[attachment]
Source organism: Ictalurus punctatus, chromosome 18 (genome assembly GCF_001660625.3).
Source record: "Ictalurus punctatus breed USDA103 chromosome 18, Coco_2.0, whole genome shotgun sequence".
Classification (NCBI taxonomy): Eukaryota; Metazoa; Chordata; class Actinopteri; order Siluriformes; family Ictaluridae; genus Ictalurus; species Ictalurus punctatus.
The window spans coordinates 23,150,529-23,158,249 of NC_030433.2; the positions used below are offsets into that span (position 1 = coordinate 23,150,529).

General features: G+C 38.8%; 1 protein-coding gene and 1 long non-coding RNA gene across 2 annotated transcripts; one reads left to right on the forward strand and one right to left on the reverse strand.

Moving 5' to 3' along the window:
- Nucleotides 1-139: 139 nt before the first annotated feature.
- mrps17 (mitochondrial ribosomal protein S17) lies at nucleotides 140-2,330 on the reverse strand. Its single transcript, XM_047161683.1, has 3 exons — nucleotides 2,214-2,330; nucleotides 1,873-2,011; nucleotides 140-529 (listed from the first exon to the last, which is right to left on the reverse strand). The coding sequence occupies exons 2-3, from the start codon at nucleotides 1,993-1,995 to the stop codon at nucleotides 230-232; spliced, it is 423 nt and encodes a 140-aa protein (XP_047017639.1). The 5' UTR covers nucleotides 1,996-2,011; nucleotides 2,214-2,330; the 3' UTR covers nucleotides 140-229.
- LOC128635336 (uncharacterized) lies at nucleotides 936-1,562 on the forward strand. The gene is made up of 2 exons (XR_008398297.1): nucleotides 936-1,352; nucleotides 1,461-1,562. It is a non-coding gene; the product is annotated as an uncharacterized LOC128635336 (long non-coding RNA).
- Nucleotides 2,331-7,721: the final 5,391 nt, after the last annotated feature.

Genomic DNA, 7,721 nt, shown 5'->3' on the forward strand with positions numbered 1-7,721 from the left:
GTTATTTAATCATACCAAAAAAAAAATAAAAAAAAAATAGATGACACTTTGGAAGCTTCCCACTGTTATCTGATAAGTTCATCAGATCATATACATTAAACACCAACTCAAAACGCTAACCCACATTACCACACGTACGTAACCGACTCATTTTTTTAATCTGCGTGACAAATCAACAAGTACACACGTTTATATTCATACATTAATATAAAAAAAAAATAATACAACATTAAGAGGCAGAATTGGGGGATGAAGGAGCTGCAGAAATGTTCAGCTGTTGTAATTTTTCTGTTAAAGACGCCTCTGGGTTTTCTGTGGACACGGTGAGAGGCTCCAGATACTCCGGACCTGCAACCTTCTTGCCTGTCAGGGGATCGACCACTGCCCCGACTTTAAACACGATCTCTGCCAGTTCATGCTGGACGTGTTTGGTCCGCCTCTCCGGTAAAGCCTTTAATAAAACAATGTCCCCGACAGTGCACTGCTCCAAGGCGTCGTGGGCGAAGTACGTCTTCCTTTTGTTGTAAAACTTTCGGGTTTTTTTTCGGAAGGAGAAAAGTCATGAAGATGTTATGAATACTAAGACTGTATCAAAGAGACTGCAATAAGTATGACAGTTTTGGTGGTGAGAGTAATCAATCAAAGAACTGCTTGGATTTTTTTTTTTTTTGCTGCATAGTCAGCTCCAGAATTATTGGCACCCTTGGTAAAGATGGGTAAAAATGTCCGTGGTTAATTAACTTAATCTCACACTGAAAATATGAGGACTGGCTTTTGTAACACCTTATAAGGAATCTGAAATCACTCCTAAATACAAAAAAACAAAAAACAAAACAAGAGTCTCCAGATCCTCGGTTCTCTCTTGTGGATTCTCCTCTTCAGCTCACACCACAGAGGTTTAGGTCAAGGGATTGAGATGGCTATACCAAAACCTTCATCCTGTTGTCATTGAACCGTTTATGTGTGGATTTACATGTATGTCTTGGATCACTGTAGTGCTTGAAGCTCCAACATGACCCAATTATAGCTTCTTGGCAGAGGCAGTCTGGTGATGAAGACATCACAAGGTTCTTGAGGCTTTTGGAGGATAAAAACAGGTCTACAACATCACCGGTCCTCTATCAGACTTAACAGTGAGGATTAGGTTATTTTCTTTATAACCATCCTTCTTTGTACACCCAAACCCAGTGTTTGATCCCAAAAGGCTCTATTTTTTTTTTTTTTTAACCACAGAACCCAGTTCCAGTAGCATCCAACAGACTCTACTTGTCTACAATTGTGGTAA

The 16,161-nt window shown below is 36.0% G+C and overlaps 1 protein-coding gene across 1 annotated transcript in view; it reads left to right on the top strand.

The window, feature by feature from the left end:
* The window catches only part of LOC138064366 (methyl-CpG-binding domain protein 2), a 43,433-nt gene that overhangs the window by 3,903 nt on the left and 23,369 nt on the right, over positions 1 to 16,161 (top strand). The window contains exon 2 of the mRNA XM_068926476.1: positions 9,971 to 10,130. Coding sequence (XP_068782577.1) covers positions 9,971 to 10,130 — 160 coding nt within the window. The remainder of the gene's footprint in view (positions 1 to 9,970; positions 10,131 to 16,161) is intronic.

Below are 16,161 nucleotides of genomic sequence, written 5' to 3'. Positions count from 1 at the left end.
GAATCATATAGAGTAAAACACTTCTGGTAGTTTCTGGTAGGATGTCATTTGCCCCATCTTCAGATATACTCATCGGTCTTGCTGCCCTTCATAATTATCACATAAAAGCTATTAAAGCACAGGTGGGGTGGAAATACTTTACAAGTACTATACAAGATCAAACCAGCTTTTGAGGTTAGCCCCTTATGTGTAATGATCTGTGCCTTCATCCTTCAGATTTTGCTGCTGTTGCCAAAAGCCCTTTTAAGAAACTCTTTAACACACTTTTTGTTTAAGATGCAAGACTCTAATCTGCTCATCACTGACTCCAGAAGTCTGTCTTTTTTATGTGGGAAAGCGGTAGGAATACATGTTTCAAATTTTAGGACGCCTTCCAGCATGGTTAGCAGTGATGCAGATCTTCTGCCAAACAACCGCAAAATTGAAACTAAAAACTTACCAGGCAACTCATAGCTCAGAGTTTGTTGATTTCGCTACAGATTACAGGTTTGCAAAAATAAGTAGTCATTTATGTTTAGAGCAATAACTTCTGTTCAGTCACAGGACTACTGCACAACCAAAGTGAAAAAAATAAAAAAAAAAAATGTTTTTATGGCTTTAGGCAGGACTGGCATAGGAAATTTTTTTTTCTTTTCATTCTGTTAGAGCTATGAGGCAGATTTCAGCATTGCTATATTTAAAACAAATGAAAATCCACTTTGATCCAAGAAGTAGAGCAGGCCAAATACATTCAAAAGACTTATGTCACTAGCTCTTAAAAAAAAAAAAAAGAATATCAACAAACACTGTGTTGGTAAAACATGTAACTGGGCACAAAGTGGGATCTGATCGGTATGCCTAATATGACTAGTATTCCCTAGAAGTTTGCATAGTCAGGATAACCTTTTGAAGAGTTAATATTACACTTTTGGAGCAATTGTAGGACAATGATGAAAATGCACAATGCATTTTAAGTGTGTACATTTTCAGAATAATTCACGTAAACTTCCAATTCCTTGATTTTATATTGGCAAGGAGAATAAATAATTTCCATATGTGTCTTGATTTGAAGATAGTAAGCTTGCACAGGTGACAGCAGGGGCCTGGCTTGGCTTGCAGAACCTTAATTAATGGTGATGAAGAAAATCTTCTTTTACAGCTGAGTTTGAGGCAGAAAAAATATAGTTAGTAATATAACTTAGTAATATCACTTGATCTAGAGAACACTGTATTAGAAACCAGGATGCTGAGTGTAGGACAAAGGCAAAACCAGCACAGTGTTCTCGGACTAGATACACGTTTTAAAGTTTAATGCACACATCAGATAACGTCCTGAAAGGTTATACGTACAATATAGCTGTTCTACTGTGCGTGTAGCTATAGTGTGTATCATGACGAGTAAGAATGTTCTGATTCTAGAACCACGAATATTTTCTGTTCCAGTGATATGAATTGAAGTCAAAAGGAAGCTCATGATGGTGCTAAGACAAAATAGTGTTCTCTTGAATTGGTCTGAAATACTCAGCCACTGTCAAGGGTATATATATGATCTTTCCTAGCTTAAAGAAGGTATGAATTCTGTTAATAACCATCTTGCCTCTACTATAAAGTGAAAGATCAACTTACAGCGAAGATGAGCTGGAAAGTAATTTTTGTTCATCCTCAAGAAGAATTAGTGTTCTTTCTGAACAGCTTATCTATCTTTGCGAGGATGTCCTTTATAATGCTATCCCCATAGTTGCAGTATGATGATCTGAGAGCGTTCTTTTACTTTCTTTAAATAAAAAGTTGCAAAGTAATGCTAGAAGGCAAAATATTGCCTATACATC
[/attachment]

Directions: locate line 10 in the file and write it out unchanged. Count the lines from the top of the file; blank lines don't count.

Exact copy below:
- Nucleotides 2,331-7,721: the final 5,391 nt, after the last annotated feature.